Following a COVID-19 postponement last year, the Texas Rose Festival is back to celebrate its 88th year honoring the city of Tyler’s rose industry, celebrating volunteerism and providing an area economic boost beginning Thursday.

Liz Ballard, executive director of the Texas Rose Festival Association, said people are enthusiastic to come out for the fellowship and honor the Rose City.

“It’s nice to be able to open the garden and have fun together. We definitely missed the opportunities during the pandemic,” Ballard said. “We’re in a frenzy trying to put all the details together. The Queen’s Tea is coming together beautifully.”

Held in October, the festival celebrates the area’s rose-growing heritage and the beauty of the rose, the symbol of Tyler.

This year’s festivities will run from Thursday through Saturday, including men’s and ladies’ luncheons, the coronations, the Queen’s Tea and the Rose Parade.

Texas Rose Festival Queen Anna Grace Hallmark, Rose Festival Princess Elizabeth “Ellie” Reid Walker and Duchess of the Rose Growers Emily Ann Milton are continuing their reigns after last year’s festival was delayed. The festival theme is “Secrets of the Garden.”

Members of the queen’s court are presented in a lavish show that concludes with the symbolic crowning of the rose queen. Court members also are featured during the tea and the parade.

Rose Festival officials and community members will celebrate the 88th Texas Rose Festival ribbon cutting and morning prayer service at 10 a.m. Thursday at the Rose Garden Center, located at 420 Rose Park Drive in Tyler.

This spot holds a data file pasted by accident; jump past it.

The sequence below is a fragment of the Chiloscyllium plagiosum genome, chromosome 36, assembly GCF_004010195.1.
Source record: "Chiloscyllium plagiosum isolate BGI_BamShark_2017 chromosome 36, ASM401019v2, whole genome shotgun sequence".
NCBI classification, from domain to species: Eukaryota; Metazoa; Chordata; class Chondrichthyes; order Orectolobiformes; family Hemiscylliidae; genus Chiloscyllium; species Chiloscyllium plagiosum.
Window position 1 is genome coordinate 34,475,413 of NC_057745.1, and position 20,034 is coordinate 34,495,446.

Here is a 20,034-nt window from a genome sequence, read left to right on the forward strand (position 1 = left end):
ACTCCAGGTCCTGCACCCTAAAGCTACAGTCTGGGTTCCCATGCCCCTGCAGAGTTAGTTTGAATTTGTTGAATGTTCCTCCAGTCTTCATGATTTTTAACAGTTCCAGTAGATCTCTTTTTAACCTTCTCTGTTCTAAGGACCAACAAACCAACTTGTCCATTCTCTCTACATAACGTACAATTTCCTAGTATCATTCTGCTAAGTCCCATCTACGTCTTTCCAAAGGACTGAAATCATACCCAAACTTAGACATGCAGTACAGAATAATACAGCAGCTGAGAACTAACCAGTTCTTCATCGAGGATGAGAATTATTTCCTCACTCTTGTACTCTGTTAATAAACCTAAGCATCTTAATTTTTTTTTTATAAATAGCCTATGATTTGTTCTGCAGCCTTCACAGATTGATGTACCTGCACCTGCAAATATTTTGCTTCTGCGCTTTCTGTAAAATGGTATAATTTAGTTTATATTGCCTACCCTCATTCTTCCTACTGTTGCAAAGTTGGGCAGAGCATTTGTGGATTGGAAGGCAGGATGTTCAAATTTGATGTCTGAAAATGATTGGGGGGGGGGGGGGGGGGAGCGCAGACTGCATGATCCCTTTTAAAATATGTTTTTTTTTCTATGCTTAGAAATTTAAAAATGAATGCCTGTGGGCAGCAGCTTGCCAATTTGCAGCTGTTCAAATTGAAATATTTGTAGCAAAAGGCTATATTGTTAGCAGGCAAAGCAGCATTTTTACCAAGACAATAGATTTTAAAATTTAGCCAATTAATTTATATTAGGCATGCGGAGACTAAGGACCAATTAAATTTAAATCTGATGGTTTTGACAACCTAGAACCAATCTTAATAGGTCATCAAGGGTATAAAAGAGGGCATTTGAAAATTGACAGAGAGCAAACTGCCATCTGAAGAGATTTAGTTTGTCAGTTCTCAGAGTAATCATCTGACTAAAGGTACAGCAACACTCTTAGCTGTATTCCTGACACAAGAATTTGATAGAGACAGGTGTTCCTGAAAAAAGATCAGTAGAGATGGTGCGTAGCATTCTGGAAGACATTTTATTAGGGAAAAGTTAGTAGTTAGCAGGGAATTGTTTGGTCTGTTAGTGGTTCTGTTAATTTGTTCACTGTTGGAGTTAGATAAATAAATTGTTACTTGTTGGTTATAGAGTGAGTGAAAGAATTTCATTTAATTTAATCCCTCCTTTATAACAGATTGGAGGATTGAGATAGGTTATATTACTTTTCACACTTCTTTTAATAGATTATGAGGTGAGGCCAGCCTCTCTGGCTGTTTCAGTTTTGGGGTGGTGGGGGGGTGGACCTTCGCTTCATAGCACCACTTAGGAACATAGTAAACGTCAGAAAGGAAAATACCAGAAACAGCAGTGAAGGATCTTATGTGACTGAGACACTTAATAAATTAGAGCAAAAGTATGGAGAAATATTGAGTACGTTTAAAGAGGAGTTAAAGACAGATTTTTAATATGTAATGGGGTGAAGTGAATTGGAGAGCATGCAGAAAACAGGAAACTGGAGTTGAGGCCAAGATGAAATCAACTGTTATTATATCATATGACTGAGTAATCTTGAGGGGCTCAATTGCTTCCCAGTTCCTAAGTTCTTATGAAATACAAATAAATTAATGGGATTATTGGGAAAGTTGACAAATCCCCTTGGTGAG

The ribbon cutting is free and open to the public.

Ballard said this year’s coronation will have a different look thanks to new costume designer Jacob A. Climer, a Dallas native with a master of fine arts degree from Carnegie Mellon University.

“He will bring a lot of fresh, beautiful designs,” Ballard said. “I will say the designs, they’ve got a very couture feeling to them. Everything is themed around the ‘Secrets of the Garden.’”

Every core representative in the coronation will be dressed in a theme of something found in a garden, such as a flower or bird, Ballard said.

Ballard noted the festival provides a great economic impact to the city of Tyler, and she’s glad the festival can help provide tourism and get people traveling again.

“It’s amazing how thousands of people come to Tyler for the Rose Festival,” she said, adding people shop, eat and stay at hotels in the Tyler area for the festivities.

For the evening coronation at 7 p.m. Friday, Ballard said the projected attendance is approaching a couple thousand people, while the matinee coronation is expected to have 1,200.

The ladies’ luncheon on Friday is sold out at over 500 people, and the men’s luncheon is expected to have around 550 attendees.

For the parade and the Queen’s Tea, Ballard said festival officials are expecting upward of 25,000 people along the parade route or coming to the tea.

“Our parade this year has got a fabulous, diverse group of civic groups, bands, car clubs and tractor groups. We’ve got the famous Tyler Junior College Apache Belles and band,” Ballard said.

The Tyler Motorcycle Cops, veterans and first responders will also be a part of the parade.

She encouraged people to come out for the festival and also see the Tyler Municipal Rose Garden, which is on the National Register of Historic Places.

Ballard asked that visitors be patient when it comes to parking at the Rose Garden Center for the ribbon cutting and the Queen’s Tea.

For a full list of events, visit texasrosefestival.com.

 
 

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I came to the Tyler Morning Telegraph in September 2019. I report on crime, courts, breaking news and various events in Tyler and East Texas.